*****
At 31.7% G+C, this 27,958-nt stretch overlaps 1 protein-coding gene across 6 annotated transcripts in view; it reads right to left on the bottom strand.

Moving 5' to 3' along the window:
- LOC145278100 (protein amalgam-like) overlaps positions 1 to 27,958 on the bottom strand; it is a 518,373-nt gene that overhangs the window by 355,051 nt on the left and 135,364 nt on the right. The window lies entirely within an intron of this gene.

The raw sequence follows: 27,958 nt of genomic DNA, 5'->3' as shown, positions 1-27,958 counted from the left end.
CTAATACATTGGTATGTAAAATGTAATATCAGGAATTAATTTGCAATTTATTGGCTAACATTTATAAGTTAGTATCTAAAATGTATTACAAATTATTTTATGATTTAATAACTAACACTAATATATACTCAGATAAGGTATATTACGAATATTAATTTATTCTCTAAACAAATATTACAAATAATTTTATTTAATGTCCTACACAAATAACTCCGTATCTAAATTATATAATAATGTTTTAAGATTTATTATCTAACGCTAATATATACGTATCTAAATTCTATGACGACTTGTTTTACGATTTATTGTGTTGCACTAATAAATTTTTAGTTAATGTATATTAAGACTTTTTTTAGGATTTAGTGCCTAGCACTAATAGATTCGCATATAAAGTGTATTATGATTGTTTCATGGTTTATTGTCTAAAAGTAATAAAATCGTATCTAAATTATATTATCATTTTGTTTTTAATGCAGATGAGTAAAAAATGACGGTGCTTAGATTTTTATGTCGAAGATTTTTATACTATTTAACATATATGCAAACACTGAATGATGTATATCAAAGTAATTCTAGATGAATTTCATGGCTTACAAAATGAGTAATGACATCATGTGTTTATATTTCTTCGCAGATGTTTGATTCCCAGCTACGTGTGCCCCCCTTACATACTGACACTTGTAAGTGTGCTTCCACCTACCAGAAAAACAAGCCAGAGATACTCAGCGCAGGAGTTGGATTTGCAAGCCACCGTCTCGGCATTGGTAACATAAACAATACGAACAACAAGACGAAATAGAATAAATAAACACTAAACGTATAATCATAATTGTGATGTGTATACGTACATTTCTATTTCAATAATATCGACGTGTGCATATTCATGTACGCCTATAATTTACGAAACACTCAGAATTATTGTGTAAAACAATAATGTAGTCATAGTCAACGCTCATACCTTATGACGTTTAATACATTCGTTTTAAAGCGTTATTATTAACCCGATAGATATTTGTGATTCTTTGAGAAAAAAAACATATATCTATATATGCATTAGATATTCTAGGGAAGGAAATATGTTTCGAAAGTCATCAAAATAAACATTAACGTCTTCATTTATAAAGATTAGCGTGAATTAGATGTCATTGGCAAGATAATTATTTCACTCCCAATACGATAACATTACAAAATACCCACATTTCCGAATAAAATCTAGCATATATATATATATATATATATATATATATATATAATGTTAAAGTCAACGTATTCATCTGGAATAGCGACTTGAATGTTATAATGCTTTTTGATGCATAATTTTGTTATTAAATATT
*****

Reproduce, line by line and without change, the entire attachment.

At 31.7% G+C, this 27,958-nt stretch overlaps 1 protein-coding gene across 6 annotated transcripts in view; it reads right to left on the bottom strand.

Moving 5' to 3' along the window:
- LOC145278100 (protein amalgam-like) overlaps positions 1 to 27,958 on the bottom strand; it is a 518,373-nt gene that overhangs the window by 355,051 nt on the left and 135,364 nt on the right. The window lies entirely within an intron of this gene.

The raw sequence follows: 27,958 nt of genomic DNA, 5'->3' as shown, positions 1-27,958 counted from the left end.
CTAATACATTGGTATGTAAAATGTAATATCAGGAATTAATTTGCAATTTATTGGCTAACATTTATAAGTTAGTATCTAAAATGTATTACAAATTATTTTATGATTTAATAACTAACACTAATATATACTCAGATAAGGTATATTACGAATATTAATTTATTCTCTAAACAAATATTACAAATAATTTTATTTAATGTCCTACACAAATAACTCCGTATCTAAATTATATAATAATGTTTTAAGATTTATTATCTAACGCTAATATATACGTATCTAAATTCTATGACGACTTGTTTTACGATTTATTGTGTTGCACTAATAAATTTTTAGTTAATGTATATTAAGACTTTTTTTAGGATTTAGTGCCTAGCACTAATAGATTCGCATATAAAGTGTATTATGATTGTTTCATGGTTTATTGTCTAAAAGTAATAAAATCGTATCTAAATTATATTATCATTTTGTTTTTAATGCAGATGAGTAAAAAATGACGGTGCTTAGATTTTTATGTCGAAGATTTTTATACTATTTAACATATATGCAAACACTGAATGATGTATATCAAAGTAATTCTAGATGAATTTCATGGCTTACAAAATGAGTAATGACATCATGTGTTTATATTTCTTCGCAGATGTTTGATTCCCAGCTACGTGTGCCCCCCTTACATACTGACACTTGTAAGTGTGCTTCCACCTACCAGAAAAACAAGCCAGAGATACTCAGCGCAGGAGTTGGATTTGCAAGCCACCGTCTCGGCATTGGTAACATAAACAATACGAACAACAAGACGAAATAGAATAAATAAACACTAAACGTATAATCATAATTGTGATGTGTATACGTACATTTCTATTTCAATAATATCGACGTGTGCATATTCATGTACGCCTATAATTTACGAAACACTCAGAATTATTGTGTAAAACAATAATGTAGTCATAGTCAACGCTCATACCTTATGACGTTTAATACATTCGTTTTAAAGCGTTATTATTAACCCGATAGATATTTGTGATTCTTTGAGAAAAAAAACATATATCTATATATGCATTAGATATTCTAGGGAAGGAAATATGTTTCGAAAGTCATCAAAATAAACATTAACGTCTTCATTTATAAAGATTAGCGTGAATTAGATGTCATTGGCAAGATAATTATTTCACTCCCAATACGATAACATTACAAAATACCCACATTTCCGAATAAAATCTAGCATATATATATATATATATATATATATATATATATAATGTTAAAGTCAACGTATTCATCTGGAATAGCGACTTGAATGTTATAATGCTTTTTGATGCATAATTTTGTTATTAAATATT